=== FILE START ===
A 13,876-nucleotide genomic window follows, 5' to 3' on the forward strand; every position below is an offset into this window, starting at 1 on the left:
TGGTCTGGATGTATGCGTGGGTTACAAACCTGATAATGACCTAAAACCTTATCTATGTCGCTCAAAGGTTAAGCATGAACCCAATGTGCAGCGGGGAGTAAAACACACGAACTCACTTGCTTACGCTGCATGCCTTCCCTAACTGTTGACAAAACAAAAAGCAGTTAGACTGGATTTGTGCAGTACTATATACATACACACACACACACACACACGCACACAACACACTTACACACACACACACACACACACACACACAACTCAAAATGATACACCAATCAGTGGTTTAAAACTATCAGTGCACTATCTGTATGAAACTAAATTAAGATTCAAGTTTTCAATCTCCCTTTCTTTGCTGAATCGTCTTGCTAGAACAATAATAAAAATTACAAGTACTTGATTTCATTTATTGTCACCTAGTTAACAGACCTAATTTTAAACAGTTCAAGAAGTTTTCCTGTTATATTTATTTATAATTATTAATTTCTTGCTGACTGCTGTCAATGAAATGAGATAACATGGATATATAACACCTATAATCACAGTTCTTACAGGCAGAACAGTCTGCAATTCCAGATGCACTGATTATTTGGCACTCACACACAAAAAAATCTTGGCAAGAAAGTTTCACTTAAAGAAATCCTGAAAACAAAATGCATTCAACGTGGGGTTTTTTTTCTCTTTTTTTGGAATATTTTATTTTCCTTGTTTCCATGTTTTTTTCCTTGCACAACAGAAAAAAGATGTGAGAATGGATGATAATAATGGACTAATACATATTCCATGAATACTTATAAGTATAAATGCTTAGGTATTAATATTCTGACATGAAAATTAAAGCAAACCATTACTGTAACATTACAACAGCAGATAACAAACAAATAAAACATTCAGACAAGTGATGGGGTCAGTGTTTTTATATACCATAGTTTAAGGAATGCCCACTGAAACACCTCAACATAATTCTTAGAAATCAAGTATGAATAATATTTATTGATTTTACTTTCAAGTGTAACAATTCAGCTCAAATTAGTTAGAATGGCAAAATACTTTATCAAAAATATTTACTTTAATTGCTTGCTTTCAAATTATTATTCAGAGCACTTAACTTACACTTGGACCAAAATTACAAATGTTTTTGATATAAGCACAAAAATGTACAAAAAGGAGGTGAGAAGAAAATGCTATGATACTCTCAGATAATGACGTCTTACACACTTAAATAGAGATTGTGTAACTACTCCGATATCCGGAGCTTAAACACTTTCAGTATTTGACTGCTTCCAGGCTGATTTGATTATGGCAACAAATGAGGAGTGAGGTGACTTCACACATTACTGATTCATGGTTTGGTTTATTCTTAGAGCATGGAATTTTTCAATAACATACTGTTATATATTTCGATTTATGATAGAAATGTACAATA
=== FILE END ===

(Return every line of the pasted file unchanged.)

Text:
A 13,876-nucleotide genomic window follows, 5' to 3' on the forward strand; every position below is an offset into this window, starting at 1 on the left:
TGGTCTGGATGTATGCGTGGGTTACAAACCTGATAATGACCTAAAACCTTATCTATGTCGCTCAAAGGTTAAGCATGAACCCAATGTGCAGCGGGGAGTAAAACACACGAACTCACTTGCTTACGCTGCATGCCTTCCCTAACTGTTGACAAAACAAAAAGCAGTTAGACTGGATTTGTGCAGTACTATATACATACACACACACACACACACACGCACACAACACACTTACACACACACACACACACACACACACACAACTCAAAATGATACACCAATCAGTGGTTTAAAACTATCAGTGCACTATCTGTATGAAACTAAATTAAGATTCAAGTTTTCAATCTCCCTTTCTTTGCTGAATCGTCTTGCTAGAACAATAATAAAAATTACAAGTACTTGATTTCATTTATTGTCACCTAGTTAACAGACCTAATTTTAAACAGTTCAAGAAGTTTTCCTGTTATATTTATTTATAATTATTAATTTCTTGCTGACTGCTGTCAATGAAATGAGATAACATGGATATATAACACCTATAATCACAGTTCTTACAGGCAGAACAGTCTGCAATTCCAGATGCACTGATTATTTGGCACTCACACACAAAAAAATCTTGGCAAGAAAGTTTCACTTAAAGAAATCCTGAAAACAAAATGCATTCAACGTGGGGTTTTTTTTCTCTTTTTTTGGAATATTTTATTTTCCTTGTTTCCATGTTTTTTTCCTTGCACAACAGAAAAAAGATGTGAGAATGGATGATAATAATGGACTAATACATATTCCATGAATACTTATAAGTATAAATGCTTAGGTATTAATATTCTGACATGAAAATTAAAGCAAACCATTACTGTAACATTACAACAGCAGATAACAAACAAATAAAACATTCAGACAAGTGATGGGGTCAGTGTTTTTATATACCATAGTTTAAGGAATGCCCACTGAAACACCTCAACATAATTCTTAGAAATCAAGTATGAATAATATTTATTGATTTTACTTTCAAGTGTAACAATTCAGCTCAAATTAGTTAGAATGGCAAAATACTTTATCAAAAATATTTACTTTAATTGCTTGCTTTCAAATTATTATTCAGAGCACTTAACTTACACTTGGACCAAAATTACAAATGTTTTTGATATAAGCACAAAAATGTACAAAAAGGAGGTGAGAAGAAAATGCTATGATACTCTCAGATAATGACGTCTTACACACTTAAATAGAGATTGTGTAACTACTCCGATATCCGGAGCTTAAACACTTTCAGTATTTGACTGCTTCCAGGCTGATTTGATTATGGCAACAAATGAGGAGTGAGGTGACTTCACACATTACTGATTCATGGTTTGGTTTATTCTTAGAGCATGGAATTTTTCAATAACATACTGTTATATATTTCGATTTATGATAGAAATGTACAATA